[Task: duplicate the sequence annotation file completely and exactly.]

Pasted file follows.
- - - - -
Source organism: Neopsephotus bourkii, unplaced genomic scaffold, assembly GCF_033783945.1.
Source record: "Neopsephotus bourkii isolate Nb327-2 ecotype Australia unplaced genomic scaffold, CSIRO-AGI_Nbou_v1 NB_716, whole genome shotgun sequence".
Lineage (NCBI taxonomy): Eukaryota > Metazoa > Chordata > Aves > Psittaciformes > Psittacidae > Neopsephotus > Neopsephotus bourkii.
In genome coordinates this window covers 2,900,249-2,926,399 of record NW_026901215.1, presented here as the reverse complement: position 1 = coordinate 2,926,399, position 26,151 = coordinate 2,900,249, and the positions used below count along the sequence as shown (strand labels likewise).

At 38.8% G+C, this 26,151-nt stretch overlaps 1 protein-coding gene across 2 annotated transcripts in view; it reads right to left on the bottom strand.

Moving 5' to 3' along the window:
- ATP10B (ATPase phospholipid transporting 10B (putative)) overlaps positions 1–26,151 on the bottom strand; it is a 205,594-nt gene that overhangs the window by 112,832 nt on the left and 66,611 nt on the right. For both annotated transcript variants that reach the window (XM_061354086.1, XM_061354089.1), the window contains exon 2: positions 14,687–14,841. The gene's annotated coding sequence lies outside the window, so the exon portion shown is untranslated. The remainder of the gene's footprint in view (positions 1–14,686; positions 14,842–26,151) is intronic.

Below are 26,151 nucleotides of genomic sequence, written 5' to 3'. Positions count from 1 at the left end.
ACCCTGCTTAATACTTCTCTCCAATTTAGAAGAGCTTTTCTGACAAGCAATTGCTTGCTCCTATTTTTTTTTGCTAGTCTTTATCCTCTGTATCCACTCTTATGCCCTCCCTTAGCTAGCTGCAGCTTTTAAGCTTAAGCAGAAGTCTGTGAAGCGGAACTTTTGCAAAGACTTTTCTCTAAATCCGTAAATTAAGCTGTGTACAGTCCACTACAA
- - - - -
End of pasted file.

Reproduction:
Source organism: Neopsephotus bourkii, unplaced genomic scaffold, assembly GCF_033783945.1.
Source record: "Neopsephotus bourkii isolate Nb327-2 ecotype Australia unplaced genomic scaffold, CSIRO-AGI_Nbou_v1 NB_716, whole genome shotgun sequence".
Lineage (NCBI taxonomy): Eukaryota > Metazoa > Chordata > Aves > Psittaciformes > Psittacidae > Neopsephotus > Neopsephotus bourkii.
In genome coordinates this window covers 2,900,249-2,926,399 of record NW_026901215.1, presented here as the reverse complement: position 1 = coordinate 2,926,399, position 26,151 = coordinate 2,900,249, and the positions used below count along the sequence as shown (strand labels likewise).

At 38.8% G+C, this 26,151-nt stretch overlaps 1 protein-coding gene across 2 annotated transcripts in view; it reads right to left on the bottom strand.

Moving 5' to 3' along the window:
- ATP10B (ATPase phospholipid transporting 10B (putative)) overlaps positions 1–26,151 on the bottom strand; it is a 205,594-nt gene that overhangs the window by 112,832 nt on the left and 66,611 nt on the right. For both annotated transcript variants that reach the window (XM_061354086.1, XM_061354089.1), the window contains exon 2: positions 14,687–14,841. The gene's annotated coding sequence lies outside the window, so the exon portion shown is untranslated. The remainder of the gene's footprint in view (positions 1–14,686; positions 14,842–26,151) is intronic.

Below are 26,151 nucleotides of genomic sequence, written 5' to 3'. Positions count from 1 at the left end.
ACCCTGCTTAATACTTCTCTCCAATTTAGAAGAGCTTTTCTGACAAGCAATTGCTTGCTCCTATTTTTTTTTGCTAGTCTTTATCCTCTGTATCCACTCTTATGCCCTCCCTTAGCTAGCTGCAGCTTTTAAGCTTAAGCAGAAGTCTGTGAAGCGGAACTTTTGCAAAGACTTTTCTCTAAATCCGTAAATTAAGCTGTGTACAGTCCACTACAA